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New legislation aimed at preventing money laundering through UK property market

Criminals using the UK property market to launder money could face up to five years in prison under the newly proposed legislation.

The bill, titled Registration of Overseas Entities Bill, proposes that foreign companies who own British real estate will have to reveal the names of the properties beneficial owners. These names will then be compiled on a public register, enabling authorities to seize assets linked to any criminals. This register of overseas entities beneficial ownership is the first in the world.

The legislation is the beginning of a wide crackdown on money laundering in the UK, with the hopes that disclosing the properties beneficial owners’ names on a registry will make it easier for law enforcement to cut down on criminal activity and increase transparency in the property market.

Individuals may also receive an unlimited fine for failing to reveal their properties true owners name. The bill states that those who do not register their overseas entities once instructed could face up to two years in prison as well as a fine. This same penalty also applies to owners who purposely provide inaccurate information to the authorities.

The bill defines a beneficial owner as someone who:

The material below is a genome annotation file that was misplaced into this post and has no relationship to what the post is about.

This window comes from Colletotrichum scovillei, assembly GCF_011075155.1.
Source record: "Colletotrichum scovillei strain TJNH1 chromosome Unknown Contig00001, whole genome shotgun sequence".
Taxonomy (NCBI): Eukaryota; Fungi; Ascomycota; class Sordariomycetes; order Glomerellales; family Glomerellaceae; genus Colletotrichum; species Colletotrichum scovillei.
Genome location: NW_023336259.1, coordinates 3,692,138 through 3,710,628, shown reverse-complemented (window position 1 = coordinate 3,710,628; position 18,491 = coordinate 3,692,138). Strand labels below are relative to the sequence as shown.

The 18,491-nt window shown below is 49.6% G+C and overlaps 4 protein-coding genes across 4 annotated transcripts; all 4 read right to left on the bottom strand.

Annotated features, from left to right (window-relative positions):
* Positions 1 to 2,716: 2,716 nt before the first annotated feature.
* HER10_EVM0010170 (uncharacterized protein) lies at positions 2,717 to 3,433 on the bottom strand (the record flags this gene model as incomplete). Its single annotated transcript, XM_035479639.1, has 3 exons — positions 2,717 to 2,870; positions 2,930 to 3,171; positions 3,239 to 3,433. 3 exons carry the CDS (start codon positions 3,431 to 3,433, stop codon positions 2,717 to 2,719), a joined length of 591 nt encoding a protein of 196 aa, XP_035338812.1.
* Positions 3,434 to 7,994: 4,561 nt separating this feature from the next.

• holds over 25% of the shares;
  • controls over 25% of the voting rights; or
  • has a significant influence over the entity.

Explaining the need for new legislation, the bill states: “There has been widespread concern expressed about the lack of transparency around who ultimately owns land in the UK, where the land is registered to an overseas company or other entity. Currently, the information available from the land register about overseas owners of land (or registered leaseholders) is, at best, limited to the entity’s name and territory of incorporation. It is therefore not clear ‘who’ really owns and controls the entity and, by extension, the land itself.”

The bill emphasises the necessity of the overseas entity register, detailing that overseas entities can be used as a vehicle by individuals and criminal organisations to hide and launder money:

“The UK’s property market is particularly attractive because of the UK’s stable and open political and business environment. Law enforcement investigations, including those targeting the proceeds of corruption, are often hampered by an inability to access information about the individuals who ultimately own or control overseas entities that have been used to conceal the proceeds of crime and corruption.”

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